I remember one All Stars game when Nick was about sixteen when he was the only player that didn’t get to play. He was so devastated that he left crying. To this day his dad, my son, regrets that he didn’t have a word with the coach on Nick’s behalf. We all felt helpless. The coach called later to apologize but it was too little, too late.

Nick finally got kicked out of school for having drugs in his possession on school property and his parents sent him to a facility for boys where he could finish school and he got himself kicked out of there too.

That was when he came to stay with us. While he was with us he helped Gerry paint the inside of the house, put mesh over the porch screen, and many other odd jobs that were difficult for us to do. He and I talked often about the future and the consequences of bad choices, but many times he would shut down. It was clear though that he had a deep love for his family, especially his two younger sisters.

It is hard to paint an accurate picture of Nick because he was such an introvert. He didn’t understand the difference between introverts and extroverts and felt there was something wrong with him. After all the life of the party got the girl. We had many talks about this subject but I wasn’t able to get through to him. He became more and more withdrawn.

Over the time Nick was with us he took Gerry’s truck late at night and ran with his friends. Eventually Gerry got steering wheel locks for both vehicles. Other things happened that I would rather not talk about but Nick never took anything of mine. He always showed me respect. He had been with us about nine months when he stole one of Gerry’s small pistols and robbed a hair salon for drug money. He was arrested, charged, convicted and sent to prison. All of us visited him faithfully and tried to help him plan a productive future. Gerry felt betrayed, however, and was not able to make amends until Nick came home. But the first time they saw each other the past fell away.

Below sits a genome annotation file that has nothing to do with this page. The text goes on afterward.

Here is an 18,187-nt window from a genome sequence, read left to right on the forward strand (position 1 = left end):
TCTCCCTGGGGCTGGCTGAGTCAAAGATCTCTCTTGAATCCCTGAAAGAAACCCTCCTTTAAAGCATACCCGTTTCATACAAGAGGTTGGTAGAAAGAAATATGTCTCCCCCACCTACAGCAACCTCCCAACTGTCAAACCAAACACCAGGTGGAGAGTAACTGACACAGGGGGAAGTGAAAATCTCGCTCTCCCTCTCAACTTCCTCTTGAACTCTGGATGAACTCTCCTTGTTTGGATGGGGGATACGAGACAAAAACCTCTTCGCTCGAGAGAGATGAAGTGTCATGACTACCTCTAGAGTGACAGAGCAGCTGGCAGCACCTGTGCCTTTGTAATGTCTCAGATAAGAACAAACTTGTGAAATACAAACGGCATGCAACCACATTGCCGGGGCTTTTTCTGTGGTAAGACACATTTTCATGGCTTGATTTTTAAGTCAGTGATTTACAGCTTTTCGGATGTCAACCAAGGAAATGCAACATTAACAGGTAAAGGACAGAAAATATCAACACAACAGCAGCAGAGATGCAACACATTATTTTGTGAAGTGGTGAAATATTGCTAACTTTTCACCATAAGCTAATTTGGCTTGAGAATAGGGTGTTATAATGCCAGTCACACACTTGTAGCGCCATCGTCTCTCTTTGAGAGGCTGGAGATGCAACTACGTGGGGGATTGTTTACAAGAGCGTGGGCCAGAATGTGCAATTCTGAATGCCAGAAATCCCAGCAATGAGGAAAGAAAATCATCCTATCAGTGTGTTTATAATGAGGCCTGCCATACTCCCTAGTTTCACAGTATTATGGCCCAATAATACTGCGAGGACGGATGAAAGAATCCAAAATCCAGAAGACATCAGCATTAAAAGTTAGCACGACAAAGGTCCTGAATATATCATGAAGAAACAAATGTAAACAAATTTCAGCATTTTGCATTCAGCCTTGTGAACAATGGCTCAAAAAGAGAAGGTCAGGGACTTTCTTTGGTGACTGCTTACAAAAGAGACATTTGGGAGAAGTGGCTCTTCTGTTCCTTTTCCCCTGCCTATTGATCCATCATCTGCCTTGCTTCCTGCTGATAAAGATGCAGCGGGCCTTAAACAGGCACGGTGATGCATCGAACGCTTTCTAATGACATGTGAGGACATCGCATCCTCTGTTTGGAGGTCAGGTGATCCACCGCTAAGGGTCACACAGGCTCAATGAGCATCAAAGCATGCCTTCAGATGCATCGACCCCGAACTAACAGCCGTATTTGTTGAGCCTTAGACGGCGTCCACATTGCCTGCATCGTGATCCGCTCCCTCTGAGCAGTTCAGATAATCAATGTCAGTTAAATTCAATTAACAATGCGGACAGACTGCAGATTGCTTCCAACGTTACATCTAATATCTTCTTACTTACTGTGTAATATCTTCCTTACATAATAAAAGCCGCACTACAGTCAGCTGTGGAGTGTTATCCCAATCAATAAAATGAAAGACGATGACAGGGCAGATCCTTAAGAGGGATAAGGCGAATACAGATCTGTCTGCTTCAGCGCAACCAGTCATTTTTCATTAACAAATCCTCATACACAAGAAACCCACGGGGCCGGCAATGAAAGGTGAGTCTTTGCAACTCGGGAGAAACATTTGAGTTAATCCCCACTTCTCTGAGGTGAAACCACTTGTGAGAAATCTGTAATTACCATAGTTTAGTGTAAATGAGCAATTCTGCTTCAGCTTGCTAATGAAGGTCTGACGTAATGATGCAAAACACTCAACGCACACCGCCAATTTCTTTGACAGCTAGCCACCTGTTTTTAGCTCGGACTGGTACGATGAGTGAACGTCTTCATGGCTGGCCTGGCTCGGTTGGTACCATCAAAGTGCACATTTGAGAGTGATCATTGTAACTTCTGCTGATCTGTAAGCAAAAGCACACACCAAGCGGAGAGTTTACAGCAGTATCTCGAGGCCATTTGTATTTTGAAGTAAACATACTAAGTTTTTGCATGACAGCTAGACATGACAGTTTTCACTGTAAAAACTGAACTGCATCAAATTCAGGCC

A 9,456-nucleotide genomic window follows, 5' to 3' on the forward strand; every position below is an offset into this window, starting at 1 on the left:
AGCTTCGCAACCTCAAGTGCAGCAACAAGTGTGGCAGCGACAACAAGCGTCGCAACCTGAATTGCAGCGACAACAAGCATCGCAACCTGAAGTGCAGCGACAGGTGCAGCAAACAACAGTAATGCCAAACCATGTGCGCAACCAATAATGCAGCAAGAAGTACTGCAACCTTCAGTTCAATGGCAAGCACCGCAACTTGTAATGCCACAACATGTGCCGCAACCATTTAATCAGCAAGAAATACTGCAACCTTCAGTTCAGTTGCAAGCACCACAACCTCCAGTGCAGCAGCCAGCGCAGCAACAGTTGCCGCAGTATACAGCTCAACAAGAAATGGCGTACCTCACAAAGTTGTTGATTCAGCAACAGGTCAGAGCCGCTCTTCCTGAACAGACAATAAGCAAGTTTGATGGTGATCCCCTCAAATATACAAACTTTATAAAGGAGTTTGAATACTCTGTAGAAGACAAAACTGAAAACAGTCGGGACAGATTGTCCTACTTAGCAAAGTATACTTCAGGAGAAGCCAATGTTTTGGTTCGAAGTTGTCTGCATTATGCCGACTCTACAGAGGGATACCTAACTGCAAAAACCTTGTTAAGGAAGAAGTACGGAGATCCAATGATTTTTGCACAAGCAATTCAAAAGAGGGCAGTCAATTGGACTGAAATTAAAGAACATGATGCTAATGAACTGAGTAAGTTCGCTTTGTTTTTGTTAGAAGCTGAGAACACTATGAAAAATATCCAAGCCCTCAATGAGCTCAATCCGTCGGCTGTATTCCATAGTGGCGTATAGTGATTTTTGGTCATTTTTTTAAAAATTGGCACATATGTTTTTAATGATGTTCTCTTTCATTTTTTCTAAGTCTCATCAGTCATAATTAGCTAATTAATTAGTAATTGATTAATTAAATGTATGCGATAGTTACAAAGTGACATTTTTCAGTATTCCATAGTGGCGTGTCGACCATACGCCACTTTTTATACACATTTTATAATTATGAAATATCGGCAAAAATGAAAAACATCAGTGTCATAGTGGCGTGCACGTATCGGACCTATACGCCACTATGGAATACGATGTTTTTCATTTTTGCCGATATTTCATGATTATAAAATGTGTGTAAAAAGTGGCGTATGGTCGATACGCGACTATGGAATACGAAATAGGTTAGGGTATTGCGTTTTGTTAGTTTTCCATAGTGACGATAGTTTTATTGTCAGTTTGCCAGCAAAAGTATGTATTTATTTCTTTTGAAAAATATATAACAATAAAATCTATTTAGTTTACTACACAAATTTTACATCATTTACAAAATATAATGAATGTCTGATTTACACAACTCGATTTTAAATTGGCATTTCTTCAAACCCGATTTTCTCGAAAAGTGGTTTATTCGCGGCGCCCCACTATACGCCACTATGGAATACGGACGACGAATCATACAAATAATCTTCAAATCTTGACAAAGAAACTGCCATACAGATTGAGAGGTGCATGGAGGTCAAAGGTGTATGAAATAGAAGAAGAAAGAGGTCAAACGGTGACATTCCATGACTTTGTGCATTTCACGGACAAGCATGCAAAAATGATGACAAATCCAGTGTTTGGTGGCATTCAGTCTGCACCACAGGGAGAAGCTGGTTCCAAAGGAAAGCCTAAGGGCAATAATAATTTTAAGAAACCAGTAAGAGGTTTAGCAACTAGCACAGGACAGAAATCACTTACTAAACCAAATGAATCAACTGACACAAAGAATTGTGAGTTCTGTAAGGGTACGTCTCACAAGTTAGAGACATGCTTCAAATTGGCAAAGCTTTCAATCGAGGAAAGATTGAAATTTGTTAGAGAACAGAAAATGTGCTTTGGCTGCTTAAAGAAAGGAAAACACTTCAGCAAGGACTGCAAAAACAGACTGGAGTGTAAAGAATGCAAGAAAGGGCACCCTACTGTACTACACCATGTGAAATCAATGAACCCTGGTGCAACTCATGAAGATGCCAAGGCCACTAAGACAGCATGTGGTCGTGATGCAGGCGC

When release time came near, Nick was frightened. He told me that he was afraid that he would get into trouble again. None of us had the right words. At dinner to celebrate his upcoming birthday I could see the depression was beginning to return. He told me that he felt so behind because his friends had jobs and were starting families and again I tried to encourage him, after all he was only twenty three. He wanted to go to the beach and we were planning to take him, he never made it.

Nick was only home for eleven days when the pull became too great and he began using again. The day after his twenty third birthday he was found dead from an accidental overdose on the bathroom floor. The theory is that he tried to use the same amount he had used in the past and his body couldn’t handle it. His final words to me were, “I love you.” When I visited him prior to cremation, I wanted to crawl into the box with him. I don’t think I have ever felt such pain.

This had been a difficult piece to write and bring to life. Maybe a little easier to write about Bill than about Nick because Bill died a long time ago, Nick’s death is still raw. I relived Bill’s death while I grieved for Nick, I also grieved for my son who lost his son.

I move ahead, putting one foot in front of the other, working with my dogs, and trying to appreciate each day. I have very special memories of two very dear souls trying to find their way in this crazy world gone long before their time.